Jonathan Dorf reports:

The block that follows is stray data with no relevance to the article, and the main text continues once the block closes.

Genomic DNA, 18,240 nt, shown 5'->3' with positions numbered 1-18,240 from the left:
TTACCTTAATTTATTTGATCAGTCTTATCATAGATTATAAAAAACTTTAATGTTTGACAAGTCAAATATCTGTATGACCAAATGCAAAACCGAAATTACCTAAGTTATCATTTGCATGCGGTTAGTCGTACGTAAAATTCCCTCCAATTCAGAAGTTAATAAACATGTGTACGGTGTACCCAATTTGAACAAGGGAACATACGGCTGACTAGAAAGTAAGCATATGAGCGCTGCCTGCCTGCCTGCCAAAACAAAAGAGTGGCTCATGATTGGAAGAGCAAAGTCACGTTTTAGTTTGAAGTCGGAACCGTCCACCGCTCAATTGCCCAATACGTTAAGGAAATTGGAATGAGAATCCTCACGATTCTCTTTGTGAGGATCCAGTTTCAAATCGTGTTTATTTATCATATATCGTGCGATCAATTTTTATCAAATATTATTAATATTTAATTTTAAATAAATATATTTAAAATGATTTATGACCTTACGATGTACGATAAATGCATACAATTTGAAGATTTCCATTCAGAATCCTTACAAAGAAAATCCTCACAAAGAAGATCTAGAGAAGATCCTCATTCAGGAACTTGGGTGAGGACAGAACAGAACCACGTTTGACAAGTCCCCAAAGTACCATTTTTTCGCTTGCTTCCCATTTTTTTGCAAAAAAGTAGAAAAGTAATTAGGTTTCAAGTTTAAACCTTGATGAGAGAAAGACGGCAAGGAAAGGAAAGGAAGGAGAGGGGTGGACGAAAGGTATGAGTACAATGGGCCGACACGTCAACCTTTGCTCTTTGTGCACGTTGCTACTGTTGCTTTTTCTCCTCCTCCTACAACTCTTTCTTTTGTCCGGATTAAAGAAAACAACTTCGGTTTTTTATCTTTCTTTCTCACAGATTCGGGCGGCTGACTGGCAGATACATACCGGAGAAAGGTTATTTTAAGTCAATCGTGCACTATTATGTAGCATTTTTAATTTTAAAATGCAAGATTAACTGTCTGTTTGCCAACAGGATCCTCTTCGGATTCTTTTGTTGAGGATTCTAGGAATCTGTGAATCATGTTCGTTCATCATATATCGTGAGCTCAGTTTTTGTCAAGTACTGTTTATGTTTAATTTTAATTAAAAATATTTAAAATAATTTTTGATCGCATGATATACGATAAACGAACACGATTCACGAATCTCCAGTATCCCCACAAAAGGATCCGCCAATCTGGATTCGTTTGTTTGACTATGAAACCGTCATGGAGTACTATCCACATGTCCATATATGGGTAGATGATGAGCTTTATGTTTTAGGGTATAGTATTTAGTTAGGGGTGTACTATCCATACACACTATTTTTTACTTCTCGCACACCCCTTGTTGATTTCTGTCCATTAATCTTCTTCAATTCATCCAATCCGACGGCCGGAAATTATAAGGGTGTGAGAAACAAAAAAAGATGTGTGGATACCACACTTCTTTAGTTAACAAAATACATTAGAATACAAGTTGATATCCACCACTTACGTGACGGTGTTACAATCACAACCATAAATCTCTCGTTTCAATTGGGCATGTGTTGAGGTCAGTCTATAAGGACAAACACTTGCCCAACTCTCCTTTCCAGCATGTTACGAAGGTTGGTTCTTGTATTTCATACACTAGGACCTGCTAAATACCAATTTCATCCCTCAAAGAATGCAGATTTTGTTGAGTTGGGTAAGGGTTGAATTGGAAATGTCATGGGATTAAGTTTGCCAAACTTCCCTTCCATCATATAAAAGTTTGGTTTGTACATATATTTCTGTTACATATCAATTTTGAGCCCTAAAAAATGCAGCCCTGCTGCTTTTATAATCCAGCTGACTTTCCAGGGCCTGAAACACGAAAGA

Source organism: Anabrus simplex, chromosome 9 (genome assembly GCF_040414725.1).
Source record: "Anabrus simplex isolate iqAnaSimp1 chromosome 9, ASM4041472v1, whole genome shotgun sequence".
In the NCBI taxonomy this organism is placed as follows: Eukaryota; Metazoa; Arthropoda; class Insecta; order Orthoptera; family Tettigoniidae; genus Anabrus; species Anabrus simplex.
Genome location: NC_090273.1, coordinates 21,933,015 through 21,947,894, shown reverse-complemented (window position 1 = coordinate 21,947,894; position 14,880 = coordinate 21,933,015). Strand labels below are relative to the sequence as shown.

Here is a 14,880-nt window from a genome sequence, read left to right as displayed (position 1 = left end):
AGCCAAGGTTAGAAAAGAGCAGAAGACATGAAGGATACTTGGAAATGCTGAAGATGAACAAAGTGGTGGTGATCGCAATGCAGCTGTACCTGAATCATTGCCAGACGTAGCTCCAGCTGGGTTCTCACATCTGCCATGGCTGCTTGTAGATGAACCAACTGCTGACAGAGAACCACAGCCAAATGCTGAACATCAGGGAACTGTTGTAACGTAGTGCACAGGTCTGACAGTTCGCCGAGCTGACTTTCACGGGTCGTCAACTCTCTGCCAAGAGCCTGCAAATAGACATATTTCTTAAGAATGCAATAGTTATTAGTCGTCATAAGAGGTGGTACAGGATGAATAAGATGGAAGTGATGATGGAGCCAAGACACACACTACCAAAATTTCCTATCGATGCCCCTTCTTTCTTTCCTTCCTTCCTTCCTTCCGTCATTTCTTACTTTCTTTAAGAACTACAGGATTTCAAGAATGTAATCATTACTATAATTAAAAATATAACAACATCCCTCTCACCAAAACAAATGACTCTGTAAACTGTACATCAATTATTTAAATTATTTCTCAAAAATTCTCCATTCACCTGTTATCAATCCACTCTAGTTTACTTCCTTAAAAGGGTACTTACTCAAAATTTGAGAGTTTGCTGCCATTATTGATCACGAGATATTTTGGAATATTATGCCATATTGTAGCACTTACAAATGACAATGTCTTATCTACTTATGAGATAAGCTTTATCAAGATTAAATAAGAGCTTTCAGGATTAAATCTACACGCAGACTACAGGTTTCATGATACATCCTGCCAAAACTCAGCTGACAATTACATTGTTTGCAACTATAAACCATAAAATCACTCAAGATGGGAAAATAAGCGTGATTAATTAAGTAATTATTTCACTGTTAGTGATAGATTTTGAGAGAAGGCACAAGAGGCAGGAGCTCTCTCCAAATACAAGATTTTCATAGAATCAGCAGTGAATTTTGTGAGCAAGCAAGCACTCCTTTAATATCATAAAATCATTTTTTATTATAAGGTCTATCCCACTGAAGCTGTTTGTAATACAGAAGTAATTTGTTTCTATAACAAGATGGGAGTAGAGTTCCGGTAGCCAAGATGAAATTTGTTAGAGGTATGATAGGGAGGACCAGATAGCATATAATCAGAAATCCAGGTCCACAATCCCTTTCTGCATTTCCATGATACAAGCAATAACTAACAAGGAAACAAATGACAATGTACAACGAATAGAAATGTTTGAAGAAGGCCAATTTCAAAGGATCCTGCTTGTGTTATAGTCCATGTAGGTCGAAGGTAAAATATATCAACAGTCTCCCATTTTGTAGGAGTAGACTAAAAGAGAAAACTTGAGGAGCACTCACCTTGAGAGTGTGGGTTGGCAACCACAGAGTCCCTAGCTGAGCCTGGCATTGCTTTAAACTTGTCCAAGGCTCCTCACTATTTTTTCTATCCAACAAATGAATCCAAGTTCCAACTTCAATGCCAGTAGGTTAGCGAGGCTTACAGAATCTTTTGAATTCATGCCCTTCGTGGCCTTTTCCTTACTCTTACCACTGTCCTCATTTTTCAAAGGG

"Finishing a first draft of a play is great. But it's like building a house. If you tried to sell that 'first draft' house, buyers would wonder why you're selling a house without wiring, plumbing, coverings on the walls ... you get the idea. Ninety-nine percent of the time, you only get one shot to sell them the house, so wait until it's absolutely ready...Often, the play you start writing isn't the one you finish writing; it takes the process of writing the play to figure out what the play is really about. Then, the job becomes to make the beginning, when you didn't know what you were writing about, more like the ending, when you did know. I call that process 'recentering.' So you spell-check, you proof, you clarify, you recenter, you polish—you've done all you can on your own. Now you need help. You're ready for a reading. To hold one, all you need are a bunch of actors, chairs and a room. While you may be able to get scripts to the actors ahead of time, it will probably be a cold (unrehearsed) reading. It's nice to have a few audience members, people who are committed to your work and whose opinions you trust. Your objective: to listen to the play. Hearing it aloud is a great way to know if the dialogue works and to get a sense of the play's rhythm. You may wish to hold a brief discussion afterward...A few rules to make the discussion more useful:
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